- No. 8 Quinnipiac men’s ice hockey falls to No. 1 UMass 3-1, head into break with a 14-3-0 record
- Quinnipiac men’s basketball moves to .500 with win over Lafayette
- No. 8 Quinnipiac men’s ice hockey upsets No. 1 UMass, 4-0
- Cramped cramming
- Dr. Bethany Zemba appointed as vice president and chief of staff
- Pro-life feminism: a candid conversation
- Phi Gamma Delta fundraises money for victims of California wildfires
- Former Quinnipiac President John Lahey awarded for service to Ireland
- Triumph out of tragedy
- MEMEingful past
Amnesty policy must come with preventive measures
It has been called “a civil rights movement reborn in this country” by one leading supporter. While that is clearly foolish rhetoric that should have Martin Luther King rolling in his grave at the comparison, the recent push to legalize all illegal immigrants has grown significantly in visibility. With it, there has also been a growth in the attention paid to the problem by Washington.
The numbers are staggering. More than 11 million illegal immigrants currently reside in America. They strolled across the Mexican border and made America their home. These aliens enjoy all the hope and opportunity America has to offer without giving anything in return – they do not learn English (for the most part), and worse, have not paid a dime in taxes.
For the better part of five years, and that’s being generous, the majority of legal American citizens have looked the other way. No one seemed to care. It doesn’t affect me, people say – let these people enjoy the American Dream. People who hold this view are terribly misguided, but they ruled the debate. As a result, waves of illegal immigrants have continued to pour in.
Despite all this, supporters of illegal immigrants and the aliens themselves continue to have no shame. In a series of demonstrations, protesters have gathered in the streets of American cities in recent weeks to demand full amnesty for everyone.
In round one of the protests on March 25, thousands of Hispanics decided to wave the Mexican flag high and hold signs reading, “This is our continent, not yours.” Whoever came up with that laughable plan must have a had a few too many cervezas at the fiesta the night before.
As Washington Post columnist Charles Krauthammer put it, “If you are appealing to Americans to give you the rights and privileges of citizenship, it is not a good idea to hail Mexico.”
Apparently the protesters figured this out, because about two weeks later, they were back on the streets fully clad in white t-shirts and bearing the American flag as far as the eye could see. The fact that these Mexicans ditched their own flags in favor of Old Glory so fast speaks to a disconnect in their strategy and leadership. They want something, but have no idea how to get it.
It brings us to the debate in Congress over how best to respond to the issue. These demonstrations were a result of legislation passed
in the House of Representatives that would make it a felony to be in the United States without proper immigration papers and make it a crime to aid an illegal immigrant.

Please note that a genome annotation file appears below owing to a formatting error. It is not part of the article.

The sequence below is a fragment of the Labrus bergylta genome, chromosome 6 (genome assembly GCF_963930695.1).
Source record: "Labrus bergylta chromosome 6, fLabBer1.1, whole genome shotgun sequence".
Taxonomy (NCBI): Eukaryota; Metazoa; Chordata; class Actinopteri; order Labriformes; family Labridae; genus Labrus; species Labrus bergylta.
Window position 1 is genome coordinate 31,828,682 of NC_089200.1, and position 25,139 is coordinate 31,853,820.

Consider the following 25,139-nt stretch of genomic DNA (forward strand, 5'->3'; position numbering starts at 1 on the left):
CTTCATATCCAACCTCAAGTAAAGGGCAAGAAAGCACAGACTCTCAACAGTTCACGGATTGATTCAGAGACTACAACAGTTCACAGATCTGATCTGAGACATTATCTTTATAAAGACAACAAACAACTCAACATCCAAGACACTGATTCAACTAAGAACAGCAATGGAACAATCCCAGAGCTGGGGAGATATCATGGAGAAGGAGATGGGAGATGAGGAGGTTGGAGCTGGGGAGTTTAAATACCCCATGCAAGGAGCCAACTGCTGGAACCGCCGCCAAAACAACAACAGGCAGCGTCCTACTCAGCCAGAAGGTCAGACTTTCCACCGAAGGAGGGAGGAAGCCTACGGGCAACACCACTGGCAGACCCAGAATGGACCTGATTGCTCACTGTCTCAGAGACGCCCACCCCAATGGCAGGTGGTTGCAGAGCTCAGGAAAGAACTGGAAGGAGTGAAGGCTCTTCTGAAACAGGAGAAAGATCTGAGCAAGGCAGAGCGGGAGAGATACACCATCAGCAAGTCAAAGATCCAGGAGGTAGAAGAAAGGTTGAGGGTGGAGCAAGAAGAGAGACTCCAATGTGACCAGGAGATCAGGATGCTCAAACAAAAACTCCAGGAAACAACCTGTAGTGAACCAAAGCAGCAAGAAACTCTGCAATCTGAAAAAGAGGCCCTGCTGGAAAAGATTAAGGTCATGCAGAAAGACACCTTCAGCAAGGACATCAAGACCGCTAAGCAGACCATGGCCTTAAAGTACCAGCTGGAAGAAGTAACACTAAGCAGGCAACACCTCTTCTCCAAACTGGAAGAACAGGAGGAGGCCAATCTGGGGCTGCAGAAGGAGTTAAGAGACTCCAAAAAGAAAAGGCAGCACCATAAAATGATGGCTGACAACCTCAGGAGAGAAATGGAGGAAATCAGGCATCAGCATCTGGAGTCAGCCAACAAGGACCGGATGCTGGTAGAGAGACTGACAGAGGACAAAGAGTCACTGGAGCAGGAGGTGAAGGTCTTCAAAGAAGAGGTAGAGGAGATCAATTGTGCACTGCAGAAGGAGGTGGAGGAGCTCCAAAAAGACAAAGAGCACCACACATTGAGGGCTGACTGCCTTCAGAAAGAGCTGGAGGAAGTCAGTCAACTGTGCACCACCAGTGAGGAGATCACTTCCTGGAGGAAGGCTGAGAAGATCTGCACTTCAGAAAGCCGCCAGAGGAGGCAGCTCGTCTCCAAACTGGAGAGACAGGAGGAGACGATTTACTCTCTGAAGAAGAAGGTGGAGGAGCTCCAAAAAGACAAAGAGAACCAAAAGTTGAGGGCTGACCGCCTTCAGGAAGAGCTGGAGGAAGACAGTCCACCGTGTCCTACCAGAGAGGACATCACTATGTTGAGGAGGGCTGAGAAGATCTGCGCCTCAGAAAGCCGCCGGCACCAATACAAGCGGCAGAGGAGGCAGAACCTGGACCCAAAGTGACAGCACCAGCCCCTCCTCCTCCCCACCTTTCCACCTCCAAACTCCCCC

Finally, a sensible solution! It’s amazing to me when people balk at the suggestion of punishing a group of people that has the word “illegal” in the means by which everyone identifies them. However, sticking their heads in the sand is exactly what the Hispanics and their supporters are doing.
As a brief sidebar, their supporters shamefully include the Catholic Church, which has sent priests, parishioners, and postcards across America arguing for amnesty. I am a practicing Catholic and not ashamed of it. However, as with the clergy sex abuse scandal and the War on Terror, the Church is inexplicably dropping the ball. What, exactly, is their interest or end game here?
Speaking of end games, the same question must be asked of the Hispanic protesters. What is their final goal? What does the movement’s leadership, feeble as it may be, wake up in the morning and dream of? Basically, this question must be asked: Are they willing to accept the amnesty of the 11 million aliens already living among us, but acknowledge that by whatever means necessary, it will stop there? If amnesty is to occur, it cannot be interpreted as a sign of encouragement for more immigrants to enter illegally.
Angela Sanbrano, one of the organizers of a March 25 rally in Los Angeles, said, “We needed to send a strong and clear message to Congress and to President Bush that the immigrant community will not allow the criminalization of our people.”
Excuse me? Sorry, Ms. Sanbrano, but “your people” became criminals the moment they set foot on American soil without legally immigrating to the country. It would be a favor of epic proportions for Americans to forgive that crime, and you have given no indication of anything in return for such for-giveness. Will the illegal immigration stop, or not?
As (legal) Americans, we need to draw a line in the sand. The only way I listen to morons like Sanbrano and accept total amnesty is if preventive measures are taken for the future. If this means building a wall at the border and another behind that and another behind that one, do it. If it means putting the National Guard on the border, do it. The stampede has to stop. When talking about 11 million people, amnesty may be unavoidable, but this does not have to be, and should not be, a one-way street.